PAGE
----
A Village Life, Louise Glück's eleventh collection of poems, begins in the topography of a village, a Mediterranean world of no definite moment or place:
All the roads in the village unite at the fountain.
Avenue of Liberty, Avenue of the Acacia Trees—
The fountain rises at the center of the plaza;
on sunny days, rainbows in the piss of the cherub.
Around the fountain are concentric circles of figures, organized by age and in degrees of distance: fields, a river, and, like the fountain's opposite, a mountain. Human time superimposed on geologic time, all taken in at a glance, without any undue sensation of speed.
Glück has been known as a lyrical and dramatic poet; since Ararat, she has shaped her austere intensities into book-length sequences. Here, for the first time, she speaks as "the type of describing, supervising intelligence found in novels rather than poetry," as Langdon Hammer has written of her long lines—expansive, fluent, and full—manifesting a calm omniscience. While Glück's manner is novelistic, she focuses not on action but on pauses and intervals, moments of suspension (rather than suspense), in a dreamlike present tense in which poetic speculation and reflection are possible.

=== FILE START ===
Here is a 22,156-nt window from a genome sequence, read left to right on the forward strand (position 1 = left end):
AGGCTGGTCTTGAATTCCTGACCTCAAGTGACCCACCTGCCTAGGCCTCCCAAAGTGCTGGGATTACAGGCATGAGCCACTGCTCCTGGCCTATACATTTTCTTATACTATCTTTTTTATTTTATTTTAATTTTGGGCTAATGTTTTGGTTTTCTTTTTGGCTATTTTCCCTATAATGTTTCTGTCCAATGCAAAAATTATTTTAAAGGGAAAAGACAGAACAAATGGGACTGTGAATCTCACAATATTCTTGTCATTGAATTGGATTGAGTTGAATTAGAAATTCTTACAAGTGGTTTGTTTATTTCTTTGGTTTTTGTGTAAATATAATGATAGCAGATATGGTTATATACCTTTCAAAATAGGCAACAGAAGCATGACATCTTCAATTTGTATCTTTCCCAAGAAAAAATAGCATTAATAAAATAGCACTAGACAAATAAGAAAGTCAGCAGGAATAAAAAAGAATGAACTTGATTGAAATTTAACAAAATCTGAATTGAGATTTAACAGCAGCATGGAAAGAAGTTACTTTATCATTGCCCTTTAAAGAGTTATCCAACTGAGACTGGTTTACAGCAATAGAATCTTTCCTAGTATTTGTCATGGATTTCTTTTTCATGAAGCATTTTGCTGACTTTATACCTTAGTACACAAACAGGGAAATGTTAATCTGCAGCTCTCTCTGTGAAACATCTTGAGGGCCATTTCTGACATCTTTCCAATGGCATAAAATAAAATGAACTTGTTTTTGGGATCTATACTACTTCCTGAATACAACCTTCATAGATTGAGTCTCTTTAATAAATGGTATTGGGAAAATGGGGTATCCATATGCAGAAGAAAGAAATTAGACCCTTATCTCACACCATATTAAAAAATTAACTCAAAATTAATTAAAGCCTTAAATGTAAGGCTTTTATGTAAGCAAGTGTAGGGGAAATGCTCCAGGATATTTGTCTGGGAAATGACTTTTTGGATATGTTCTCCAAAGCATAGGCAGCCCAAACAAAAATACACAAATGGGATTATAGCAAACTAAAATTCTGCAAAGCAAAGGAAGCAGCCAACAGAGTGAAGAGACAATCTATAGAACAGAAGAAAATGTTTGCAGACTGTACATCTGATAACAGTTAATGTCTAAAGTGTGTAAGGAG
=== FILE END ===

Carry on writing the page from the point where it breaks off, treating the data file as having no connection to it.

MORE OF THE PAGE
Pulitzer Prize winner Gl ck's 11th collection is set in an unidentified rural hill town somewhere in the Mediterranean. Less narrative than it is impressionistic, the book takes its undulating shape from natural cycles the obvious but nonetheless awesome impact of days and seasons changing. Gl ck has shown herself to be an astute, heartbreaking and often funny observer of everyday violence. In poems like "At the River" and "Marriage," she tracks life's messy movement from innocence and curiosity through lust, loss, anger and resignation. However, the relationships she studies are as much to the land with its single, looming mountain, worked fields and increasingly dried-up river as between individuals. Gl ck's achievement in this collection is to show, through the exigencies of the place she has chosen, how interpersonal relationships are formed, shaped and broken by the particular landscape in which they unfurl. Though the poems are intimate and deeply sympathetic, there remains the suggestion of a distance between Gl ck and the village life she writes about. When she declaims, "No one really understands/ the savagery of this place," it feels as though she is speaking less about her chosen subjects than about herself.